Nigeria Denies Chibok Girls Ransom Reports

Bring Back Our Girls campaigners light candles.
Bring Back Our Girls campaigners raise candles during a ceremony marking the 500th day since the abduction of the Chibok girls, in Abuja, Nigeria, August 27, 2015. Nigeria's information minister has denied reports of ransom negotiations with Boko Haram for the girls' release. Afolabi Sotunde/Reuters

Nigeria's information minister has denied reports that the government is negotiating a ransom with Boko Haram for the release of the Chibok girls.

The Nigerian militant group kidnapped 276 schoolgirls from the northeastern town of Chibok , Borno state, on April 14, 2014. While 57 of the girls escaped, the vast majority remain in captivity and Nigerian President Muhammadu Buhari admitted in December 2015 that the government had "no firm intelligence" on the whereabouts of the girls.

There have been several previous reports of negotiations between Boko Haram—which is affiliated to the Islamic State militant group (ISIS)—and the government over the release of the girls. British newspaper The Sunday Telegraph, quoting an anonymous source, reported that the militant group issued a message in early 2016, demanding a 10 billion naira ($50 million) ransom for setting the girls free.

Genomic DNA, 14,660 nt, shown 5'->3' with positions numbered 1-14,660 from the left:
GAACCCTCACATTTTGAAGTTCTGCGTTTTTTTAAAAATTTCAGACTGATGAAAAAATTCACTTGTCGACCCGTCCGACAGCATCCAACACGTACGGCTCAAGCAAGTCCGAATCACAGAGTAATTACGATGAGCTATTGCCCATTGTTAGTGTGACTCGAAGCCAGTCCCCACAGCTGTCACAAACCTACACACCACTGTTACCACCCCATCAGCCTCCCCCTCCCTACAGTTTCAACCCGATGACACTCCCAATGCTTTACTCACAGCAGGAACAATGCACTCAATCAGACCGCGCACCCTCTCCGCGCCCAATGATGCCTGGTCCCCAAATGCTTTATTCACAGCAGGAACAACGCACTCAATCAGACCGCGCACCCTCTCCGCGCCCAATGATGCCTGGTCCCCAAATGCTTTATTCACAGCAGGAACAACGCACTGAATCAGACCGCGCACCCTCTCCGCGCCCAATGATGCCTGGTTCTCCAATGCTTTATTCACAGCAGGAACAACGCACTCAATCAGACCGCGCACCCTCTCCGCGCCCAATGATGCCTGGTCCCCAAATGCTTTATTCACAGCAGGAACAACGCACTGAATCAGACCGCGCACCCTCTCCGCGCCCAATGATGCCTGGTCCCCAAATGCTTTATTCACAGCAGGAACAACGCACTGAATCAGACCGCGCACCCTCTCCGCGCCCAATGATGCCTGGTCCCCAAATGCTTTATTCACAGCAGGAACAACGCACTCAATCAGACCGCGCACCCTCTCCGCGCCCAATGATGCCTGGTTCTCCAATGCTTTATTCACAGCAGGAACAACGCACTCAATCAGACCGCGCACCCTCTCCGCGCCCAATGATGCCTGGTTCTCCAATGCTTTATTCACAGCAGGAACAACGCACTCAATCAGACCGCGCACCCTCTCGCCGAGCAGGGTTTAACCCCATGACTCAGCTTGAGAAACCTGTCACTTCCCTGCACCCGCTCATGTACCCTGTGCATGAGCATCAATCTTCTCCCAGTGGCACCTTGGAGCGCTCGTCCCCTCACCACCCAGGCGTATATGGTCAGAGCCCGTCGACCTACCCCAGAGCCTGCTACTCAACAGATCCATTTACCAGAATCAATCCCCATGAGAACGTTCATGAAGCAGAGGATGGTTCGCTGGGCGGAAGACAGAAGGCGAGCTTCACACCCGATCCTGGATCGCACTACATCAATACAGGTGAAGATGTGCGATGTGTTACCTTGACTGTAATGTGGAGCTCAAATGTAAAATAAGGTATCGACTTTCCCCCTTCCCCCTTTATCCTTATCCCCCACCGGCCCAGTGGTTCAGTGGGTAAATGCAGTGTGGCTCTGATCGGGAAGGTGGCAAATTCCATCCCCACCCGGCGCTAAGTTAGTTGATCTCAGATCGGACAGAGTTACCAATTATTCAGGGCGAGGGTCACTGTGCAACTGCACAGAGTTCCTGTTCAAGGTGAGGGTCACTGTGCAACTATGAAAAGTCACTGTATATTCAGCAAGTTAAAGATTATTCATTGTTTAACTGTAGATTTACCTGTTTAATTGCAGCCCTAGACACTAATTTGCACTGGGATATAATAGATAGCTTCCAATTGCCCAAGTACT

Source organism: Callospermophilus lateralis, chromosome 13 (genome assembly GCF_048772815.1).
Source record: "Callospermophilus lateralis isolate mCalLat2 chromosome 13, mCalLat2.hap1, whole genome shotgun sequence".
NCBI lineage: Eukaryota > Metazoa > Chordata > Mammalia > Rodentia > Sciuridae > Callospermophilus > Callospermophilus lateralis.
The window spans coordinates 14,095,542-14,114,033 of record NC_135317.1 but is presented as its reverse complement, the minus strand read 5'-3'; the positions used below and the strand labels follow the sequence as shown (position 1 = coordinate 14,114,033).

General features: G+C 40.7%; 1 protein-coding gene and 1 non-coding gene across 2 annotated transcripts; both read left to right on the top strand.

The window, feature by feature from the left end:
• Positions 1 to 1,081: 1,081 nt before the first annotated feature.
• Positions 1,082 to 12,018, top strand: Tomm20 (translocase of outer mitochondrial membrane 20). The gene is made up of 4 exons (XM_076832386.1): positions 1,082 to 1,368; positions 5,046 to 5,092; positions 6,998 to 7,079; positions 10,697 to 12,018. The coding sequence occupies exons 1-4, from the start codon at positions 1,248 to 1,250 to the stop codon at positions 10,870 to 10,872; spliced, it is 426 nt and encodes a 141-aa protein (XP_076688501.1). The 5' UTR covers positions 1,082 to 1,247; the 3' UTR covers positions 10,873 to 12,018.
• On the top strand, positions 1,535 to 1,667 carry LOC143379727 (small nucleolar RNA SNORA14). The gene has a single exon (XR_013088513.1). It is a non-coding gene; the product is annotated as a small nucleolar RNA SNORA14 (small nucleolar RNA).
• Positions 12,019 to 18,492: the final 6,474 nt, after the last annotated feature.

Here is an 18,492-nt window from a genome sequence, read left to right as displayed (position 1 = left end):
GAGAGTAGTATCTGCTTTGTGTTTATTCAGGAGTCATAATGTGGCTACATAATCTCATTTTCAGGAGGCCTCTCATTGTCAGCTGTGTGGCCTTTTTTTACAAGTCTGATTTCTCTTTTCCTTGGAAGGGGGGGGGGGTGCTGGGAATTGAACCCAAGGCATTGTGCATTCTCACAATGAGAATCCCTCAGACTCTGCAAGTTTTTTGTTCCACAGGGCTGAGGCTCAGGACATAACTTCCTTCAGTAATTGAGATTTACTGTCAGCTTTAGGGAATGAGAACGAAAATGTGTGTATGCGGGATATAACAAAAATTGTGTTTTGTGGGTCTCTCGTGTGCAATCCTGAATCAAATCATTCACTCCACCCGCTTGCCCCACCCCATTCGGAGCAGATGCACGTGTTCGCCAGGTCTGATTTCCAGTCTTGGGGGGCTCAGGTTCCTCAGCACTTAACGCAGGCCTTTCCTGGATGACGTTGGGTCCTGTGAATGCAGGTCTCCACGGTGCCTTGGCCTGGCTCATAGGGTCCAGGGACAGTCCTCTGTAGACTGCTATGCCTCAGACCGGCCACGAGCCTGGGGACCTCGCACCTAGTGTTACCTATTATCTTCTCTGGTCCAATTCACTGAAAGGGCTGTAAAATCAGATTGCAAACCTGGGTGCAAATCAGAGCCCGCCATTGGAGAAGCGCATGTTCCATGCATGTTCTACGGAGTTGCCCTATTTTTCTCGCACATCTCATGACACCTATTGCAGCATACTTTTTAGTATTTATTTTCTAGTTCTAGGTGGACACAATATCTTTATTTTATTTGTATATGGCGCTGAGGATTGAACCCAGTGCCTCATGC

Information Minister Lai Mohammed, however, has denied the reports and said the government would not negotiate with Boko Haram until they could credibly establish the nature of the group's leadership . In an interview with Voice of America, Mohammed also claimed that "no day passes" without the rescue of the Chibok girls being at the forefront of the government's agenda. "I can assure you that for this government, the return of these girls is what is going to bring the final closure on the Boko Haram terrorism and we are working very hard, daily on it," said Mohammed.

Buhari ordered a fresh investigation into the abduction in January following a meeting with parents of the kidnapped girls. The president also claimed in December 2015, however, that Boko Haram had been "technically" defeated by the Nigerian military, despite pledging at his inauguration in May 2015 never to claim that the militants had been overcome until the Chibok girls and other captives were released.

The lack of progress on finding the girls has been criticized by the Bring Back Our Girls movement. Oby Ezekwesili, one of the movement's founders, told Newsweek in January that Buhari's comments about a lack of intelligence were "totally not going to work" and that the government must work harder to discover the whereabouts of the girls.